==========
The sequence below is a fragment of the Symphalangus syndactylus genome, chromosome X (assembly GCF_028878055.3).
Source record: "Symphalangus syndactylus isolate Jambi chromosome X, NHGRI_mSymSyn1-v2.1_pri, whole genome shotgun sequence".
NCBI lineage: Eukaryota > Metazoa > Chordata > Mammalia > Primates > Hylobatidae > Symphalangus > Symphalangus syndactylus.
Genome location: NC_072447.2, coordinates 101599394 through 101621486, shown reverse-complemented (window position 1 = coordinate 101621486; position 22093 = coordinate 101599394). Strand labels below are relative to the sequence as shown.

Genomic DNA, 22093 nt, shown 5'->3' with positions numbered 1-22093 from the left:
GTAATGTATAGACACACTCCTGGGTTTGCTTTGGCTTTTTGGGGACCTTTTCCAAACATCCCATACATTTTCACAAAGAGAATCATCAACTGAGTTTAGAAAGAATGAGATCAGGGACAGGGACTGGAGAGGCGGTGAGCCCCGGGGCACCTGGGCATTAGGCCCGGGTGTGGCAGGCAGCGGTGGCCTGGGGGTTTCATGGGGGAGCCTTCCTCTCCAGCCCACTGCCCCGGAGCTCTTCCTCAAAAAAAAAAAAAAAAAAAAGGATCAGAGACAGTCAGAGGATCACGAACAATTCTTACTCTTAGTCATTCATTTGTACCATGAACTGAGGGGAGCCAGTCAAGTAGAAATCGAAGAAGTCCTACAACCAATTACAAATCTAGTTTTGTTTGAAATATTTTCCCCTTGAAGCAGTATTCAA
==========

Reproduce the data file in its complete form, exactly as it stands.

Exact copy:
The sequence below is a fragment of the Symphalangus syndactylus genome, chromosome X (assembly GCF_028878055.3).
Source record: "Symphalangus syndactylus isolate Jambi chromosome X, NHGRI_mSymSyn1-v2.1_pri, whole genome shotgun sequence".
NCBI lineage: Eukaryota > Metazoa > Chordata > Mammalia > Primates > Hylobatidae > Symphalangus > Symphalangus syndactylus.
Genome location: NC_072447.2, coordinates 101599394 through 101621486, shown reverse-complemented (window position 1 = coordinate 101621486; position 22093 = coordinate 101599394). Strand labels below are relative to the sequence as shown.

Genomic DNA, 22093 nt, shown 5'->3' with positions numbered 1-22093 from the left:
GTAATGTATAGACACACTCCTGGGTTTGCTTTGGCTTTTTGGGGACCTTTTCCAAACATCCCATACATTTTCACAAAGAGAATCATCAACTGAGTTTAGAAAGAATGAGATCAGGGACAGGGACTGGAGAGGCGGTGAGCCCCGGGGCACCTGGGCATTAGGCCCGGGTGTGGCAGGCAGCGGTGGCCTGGGGGTTTCATGGGGGAGCCTTCCTCTCCAGCCCACTGCCCCGGAGCTCTTCCTCAAAAAAAAAAAAAAAAAAAAGGATCAGAGACAGTCAGAGGATCACGAACAATTCTTACTCTTAGTCATTCATTTGTACCATGAACTGAGGGGAGCCAGTCAAGTAGAAATCGAAGAAGTCCTACAACCAATTACAAATCTAGTTTTGTTTGAAATATTTTCCCCTTGAAGCAGTATTCAA